Spicy Chicken Lettuce Cups Recipe | Fresh Tastes Blog | PBS Food

Fill Up Guilt-Free with Spicy Chicken Lettuce Cups

Lettuce Cups

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Crisp cups of lettuce filled with savory, sweet and spicy chicken make for fun party bites, but they’re also great for a quick low-carb meal that’s more filling than a salad. It’s a common weeknight meal at my house because it’s easy to prepare and you can get creative with the filling.

Lettuce Cups
This time, I used a blend of hoisin sauce, soy sauce and Sriracha, for a nice balance between sweet, savory and spicy. The fried shallots that go on top add some texture and pack a wallop of flavor. Try seasoning the meat using chili powder, garlic and salt for lettuce tacos, or fish sauce garlic and basil for something with a Southeast Asian flair.

Lettuce Cups
Likewise, I used chicken for this dish, but you could just as easily use ground beef, pork, or even crumbled firm tofu to make this dish. Fresh herbs or nuts make a great topping, and of course you can use any leaf vegetable that will hold a filling.

Lettuce Cups
If you’re entertaining, just fry the shallots and cook the chicken mixture ahead of time, and store the trimmed lettuce cups in the fridge. When your guests start arriving, pop the chicken in the microwave to reheat for a quick canapé.

Spicy Chicken Lettuce Cups

Crisp cups of lettuce filled with savory, sweet and spicy chicken make for fun party bites, but they’re also great for a quick low-carb meal that’s more filling than a salad. Food blogger Marc Matsumoto says it is easy to prepare, and you can get creative with the filling in a full post on the Fresh Tastes blog.



  • 2 heads iceberg or butter leaf lettuce
  • 2 shallots, peeled trimmed and sliced thin
  • Oil for frying
  • 450 grams ground chicken (1 pound)
  • 2 tablespoons hoisin sauce
  • 1 1/2 tablespoons soy sauce
  • 2 teaspoons potato starch
  • 2 teaspoons Sriracha
  • 2 teaspoons oil
  • 4 cloves garlic, finely minced
  • 2 teaspoons finely minced ginger
  • 3 scallions, sliced thin


  1. Remove the large outer leaves of each head of lettuce and take about 8 smaller leaves from the center of each head of lettuce. It's easier to peel off the leaves whole if you cut the stem of each leaf and peel them from the stem end. Trim the small leaves into cups with kitchen scissors, and put them in a large bowl of ice water. The cold water helps crisp up the lettuce. Save the larger leaves for a salad.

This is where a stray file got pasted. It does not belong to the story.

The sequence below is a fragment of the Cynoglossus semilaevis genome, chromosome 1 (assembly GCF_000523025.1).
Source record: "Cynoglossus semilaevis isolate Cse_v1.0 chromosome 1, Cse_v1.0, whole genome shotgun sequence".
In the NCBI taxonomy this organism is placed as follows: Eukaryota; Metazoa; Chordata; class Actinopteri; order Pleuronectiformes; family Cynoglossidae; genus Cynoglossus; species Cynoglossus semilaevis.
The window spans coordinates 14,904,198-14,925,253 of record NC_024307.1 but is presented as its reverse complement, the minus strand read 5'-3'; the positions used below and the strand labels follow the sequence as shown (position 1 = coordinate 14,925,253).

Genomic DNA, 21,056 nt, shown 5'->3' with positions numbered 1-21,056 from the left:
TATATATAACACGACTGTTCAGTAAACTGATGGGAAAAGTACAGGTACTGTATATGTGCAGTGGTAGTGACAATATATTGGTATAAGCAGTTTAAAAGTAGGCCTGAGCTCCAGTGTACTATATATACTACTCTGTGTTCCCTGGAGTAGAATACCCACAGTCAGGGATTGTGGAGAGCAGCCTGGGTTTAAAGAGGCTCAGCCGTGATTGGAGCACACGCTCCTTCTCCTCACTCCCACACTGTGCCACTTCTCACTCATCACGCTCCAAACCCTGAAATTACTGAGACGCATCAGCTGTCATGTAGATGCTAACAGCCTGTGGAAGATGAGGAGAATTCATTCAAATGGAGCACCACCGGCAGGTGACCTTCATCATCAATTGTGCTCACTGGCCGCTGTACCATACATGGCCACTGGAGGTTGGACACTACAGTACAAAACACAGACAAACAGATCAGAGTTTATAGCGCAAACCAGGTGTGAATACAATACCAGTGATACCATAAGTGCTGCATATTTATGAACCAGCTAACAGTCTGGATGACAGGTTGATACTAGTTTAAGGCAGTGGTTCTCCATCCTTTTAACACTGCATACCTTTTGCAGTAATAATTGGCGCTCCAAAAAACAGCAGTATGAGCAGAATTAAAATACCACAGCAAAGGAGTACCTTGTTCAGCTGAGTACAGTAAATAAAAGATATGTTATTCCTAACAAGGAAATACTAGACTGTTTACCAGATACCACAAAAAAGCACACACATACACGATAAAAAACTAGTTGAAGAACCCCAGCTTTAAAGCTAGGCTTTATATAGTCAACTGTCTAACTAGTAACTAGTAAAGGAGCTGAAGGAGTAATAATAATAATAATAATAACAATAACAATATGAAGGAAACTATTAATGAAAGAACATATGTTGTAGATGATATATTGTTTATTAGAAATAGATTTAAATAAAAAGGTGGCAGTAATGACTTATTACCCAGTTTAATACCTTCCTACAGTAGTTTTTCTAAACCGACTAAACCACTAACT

2. Add 1 inch of oil in a small saucepan and heat over medium high heat. Peel and slice the shallots into thin rings. Prepare a paper towel lined wire rack. When the oil is hot (you can test it by adding a shallot, if it sizzles right away, it's hot), add half the shallots and fry until golden brown. Be careful not to burn them or they will taste bitter. Use a slotted spoon to transfer the fried shallots to the prepared rack. Repeat with the rest of the shallots.
  3. Add the meat, hoisin sauce, soy sauce, potato starch and Sriracha to a small bowl, and then stir everything together to combine. Be careful not to over mix it, otherwise it will be hard to crumble it as you cook it.
  4. In a frying pan, add 2 teaspoons of oil along with the garlic and ginger and fry until they're golden brown in color. Add the seasoned meat and stir fry, using a spatula to break up the meat so that there are no clumps. When the meat is cooked, remove the pan from the heat and add the scallions.
  5. To serve, drain and dry the lettuce leaves off. Add a mound of meat, and then top with the fried shallots. Add some extra hot sauce if you want more heat.

Yield: 16 small cups

Marc Matsumoto is the food blogger behind Fresh TastesMarc Matsumoto is a culinary consultant and recipe repairman who shares his passion for good food through his website norecipes.com. For Marc, food is a life long journey of exploration, discovery and experimentation and he shares his escapades through his blog in the hopes that he inspires others to find their own culinary adventures. Marc’s been featured in the New York Times, Wall Street Journal, and USA Today, and has made multiple appearances on NPR and the Food Network.

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